It's the season of sugar - be careful!
Find out how insoluble dietary fiber affects your body and why you need it
Find out how soluble dietary fiber affects your body and why you need it
Start your day right - fuel your body!
The previous edition of An Apple a Day tackled the topic of soluble dietary fiber. This time, Jen discusses insoluble dietary fiber.
We have all heard that fiber is an important part of our diet, but what is it? How much fiber do we need? Registered Dietician Jen Davis explains the role soluble fiber plays in our diet.
Eating breakfast can make a difference in your health and mood. Research has concluded that children who don’t eat breakfast lack energy and the ability to concentrate. Adults who don’t eat breakfast can be affected this way as well.
Gluten-Free means a product does not contain wheat, barley or rye. A person who benefits from a Gluten-Free diet is one that has an autoimmune disorder called Celiac disease.
According to the American Heart Association, every 34 seconds someone in the United States has a heart attack. They say that it is caused by consuming saturated fat, cholesterol and trans fatty acids.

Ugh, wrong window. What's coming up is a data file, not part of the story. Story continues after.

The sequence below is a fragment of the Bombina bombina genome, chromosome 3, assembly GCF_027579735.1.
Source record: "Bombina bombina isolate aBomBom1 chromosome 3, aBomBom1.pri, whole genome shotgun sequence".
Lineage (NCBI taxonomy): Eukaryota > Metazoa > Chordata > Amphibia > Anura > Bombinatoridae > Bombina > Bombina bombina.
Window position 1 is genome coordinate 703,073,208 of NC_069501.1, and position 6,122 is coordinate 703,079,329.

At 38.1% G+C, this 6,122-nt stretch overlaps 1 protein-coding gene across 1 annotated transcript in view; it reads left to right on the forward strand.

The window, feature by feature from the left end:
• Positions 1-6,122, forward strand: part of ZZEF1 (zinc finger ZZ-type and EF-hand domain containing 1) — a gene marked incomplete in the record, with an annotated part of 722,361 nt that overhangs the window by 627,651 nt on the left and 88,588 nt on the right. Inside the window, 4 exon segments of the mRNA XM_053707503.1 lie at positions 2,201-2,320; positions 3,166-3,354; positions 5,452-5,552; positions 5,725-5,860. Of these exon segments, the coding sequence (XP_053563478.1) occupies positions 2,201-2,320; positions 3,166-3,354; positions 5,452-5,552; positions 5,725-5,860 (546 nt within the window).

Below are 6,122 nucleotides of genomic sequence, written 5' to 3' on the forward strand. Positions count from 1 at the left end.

Remember the saying “An Apple a Day, Keeps the Doctor Away?” You would think this saying is extremely old; however, it was first recorded back in the 1860s in Wales, U.K. The original phrase says something like, “Eat an apple on going to bed, and you’ll keep the doctor from earning his bread.” At Ohio State University in 2012, a study conducted that found eating an apple a day helped to lower levels of bad cholesterol in middle-aged adults significantly. It is incredible how taking small, healthy steps can affect an individual’s health.
Registered Dietitian, Jen Davis, takes her audience on a journey of eating healthier and feeling great. This program was created and designed to help and encourage people with tools to stay focused on living a healthier lifestyle. Why not start with “An Apple a Day!”